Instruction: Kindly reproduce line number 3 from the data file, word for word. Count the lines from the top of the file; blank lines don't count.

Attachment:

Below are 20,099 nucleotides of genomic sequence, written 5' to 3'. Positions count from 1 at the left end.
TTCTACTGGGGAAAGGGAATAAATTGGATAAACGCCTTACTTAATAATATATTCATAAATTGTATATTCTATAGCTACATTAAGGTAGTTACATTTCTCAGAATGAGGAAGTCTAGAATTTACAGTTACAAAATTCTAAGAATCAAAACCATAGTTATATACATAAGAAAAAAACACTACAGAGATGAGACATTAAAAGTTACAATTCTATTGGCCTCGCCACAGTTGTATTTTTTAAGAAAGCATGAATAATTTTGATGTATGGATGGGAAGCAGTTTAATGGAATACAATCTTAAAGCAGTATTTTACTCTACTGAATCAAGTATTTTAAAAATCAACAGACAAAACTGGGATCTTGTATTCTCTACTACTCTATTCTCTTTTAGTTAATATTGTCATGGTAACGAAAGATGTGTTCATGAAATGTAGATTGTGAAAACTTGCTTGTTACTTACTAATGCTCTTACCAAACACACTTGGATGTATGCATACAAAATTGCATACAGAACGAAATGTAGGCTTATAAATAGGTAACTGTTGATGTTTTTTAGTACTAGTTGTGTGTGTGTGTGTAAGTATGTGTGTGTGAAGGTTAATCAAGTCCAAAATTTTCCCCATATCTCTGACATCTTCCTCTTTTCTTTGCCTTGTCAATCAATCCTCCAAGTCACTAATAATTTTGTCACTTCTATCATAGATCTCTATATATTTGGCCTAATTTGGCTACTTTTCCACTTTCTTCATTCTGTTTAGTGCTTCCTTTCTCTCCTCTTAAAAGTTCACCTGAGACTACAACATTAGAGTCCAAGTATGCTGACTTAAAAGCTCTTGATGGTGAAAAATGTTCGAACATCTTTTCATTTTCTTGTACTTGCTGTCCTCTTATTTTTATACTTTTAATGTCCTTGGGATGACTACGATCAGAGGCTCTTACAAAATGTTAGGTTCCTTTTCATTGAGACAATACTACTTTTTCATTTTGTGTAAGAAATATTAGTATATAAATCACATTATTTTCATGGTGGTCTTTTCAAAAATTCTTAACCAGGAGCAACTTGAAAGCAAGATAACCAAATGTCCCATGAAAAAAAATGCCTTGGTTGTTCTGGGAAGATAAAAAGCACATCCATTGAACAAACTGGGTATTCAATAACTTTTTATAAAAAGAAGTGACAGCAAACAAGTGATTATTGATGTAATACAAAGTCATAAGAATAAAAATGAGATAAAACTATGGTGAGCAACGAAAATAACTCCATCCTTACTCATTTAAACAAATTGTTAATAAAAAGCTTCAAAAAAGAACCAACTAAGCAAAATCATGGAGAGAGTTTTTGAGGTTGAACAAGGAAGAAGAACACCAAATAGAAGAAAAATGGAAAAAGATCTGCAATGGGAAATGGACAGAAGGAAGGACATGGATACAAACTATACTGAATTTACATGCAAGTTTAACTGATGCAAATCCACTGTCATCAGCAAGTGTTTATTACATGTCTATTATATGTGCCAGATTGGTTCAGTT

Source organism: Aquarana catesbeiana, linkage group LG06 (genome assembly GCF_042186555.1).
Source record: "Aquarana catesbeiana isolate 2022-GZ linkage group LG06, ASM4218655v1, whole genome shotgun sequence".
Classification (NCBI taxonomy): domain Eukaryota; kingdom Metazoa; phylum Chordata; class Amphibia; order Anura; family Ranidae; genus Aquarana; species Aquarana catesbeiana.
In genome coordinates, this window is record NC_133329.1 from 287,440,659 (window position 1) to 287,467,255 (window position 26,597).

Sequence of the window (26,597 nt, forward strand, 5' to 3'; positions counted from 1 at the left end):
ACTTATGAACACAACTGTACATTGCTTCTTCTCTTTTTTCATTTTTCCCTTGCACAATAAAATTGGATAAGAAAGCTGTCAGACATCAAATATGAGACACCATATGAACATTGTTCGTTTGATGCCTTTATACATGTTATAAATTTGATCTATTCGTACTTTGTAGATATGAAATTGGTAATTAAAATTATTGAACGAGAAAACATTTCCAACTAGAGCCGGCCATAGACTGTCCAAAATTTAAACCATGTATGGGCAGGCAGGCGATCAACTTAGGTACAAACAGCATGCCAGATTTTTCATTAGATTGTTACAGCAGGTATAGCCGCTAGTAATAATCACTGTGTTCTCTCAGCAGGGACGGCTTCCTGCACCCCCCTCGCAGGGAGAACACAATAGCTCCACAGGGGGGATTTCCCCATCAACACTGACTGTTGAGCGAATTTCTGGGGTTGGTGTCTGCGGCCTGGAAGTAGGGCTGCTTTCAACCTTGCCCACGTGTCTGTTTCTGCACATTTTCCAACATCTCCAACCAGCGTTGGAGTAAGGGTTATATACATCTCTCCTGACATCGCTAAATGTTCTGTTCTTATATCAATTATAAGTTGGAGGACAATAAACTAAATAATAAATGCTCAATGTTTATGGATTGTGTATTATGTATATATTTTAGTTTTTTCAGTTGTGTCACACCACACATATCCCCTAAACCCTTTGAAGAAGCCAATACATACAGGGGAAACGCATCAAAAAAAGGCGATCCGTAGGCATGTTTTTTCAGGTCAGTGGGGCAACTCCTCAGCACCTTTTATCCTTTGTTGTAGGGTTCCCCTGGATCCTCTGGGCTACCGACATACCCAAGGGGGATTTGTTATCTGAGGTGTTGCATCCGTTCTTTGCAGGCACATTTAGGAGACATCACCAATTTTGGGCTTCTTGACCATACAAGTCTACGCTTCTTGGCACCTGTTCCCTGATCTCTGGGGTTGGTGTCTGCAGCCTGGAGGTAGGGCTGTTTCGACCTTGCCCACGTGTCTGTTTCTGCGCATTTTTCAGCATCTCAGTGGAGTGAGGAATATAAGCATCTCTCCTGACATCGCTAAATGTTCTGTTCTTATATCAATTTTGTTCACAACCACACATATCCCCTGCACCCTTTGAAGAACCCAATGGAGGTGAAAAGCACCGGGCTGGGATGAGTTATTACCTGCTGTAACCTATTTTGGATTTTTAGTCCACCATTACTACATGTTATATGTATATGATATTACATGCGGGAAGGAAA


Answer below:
Source organism: Aquarana catesbeiana, linkage group LG06 (genome assembly GCF_042186555.1).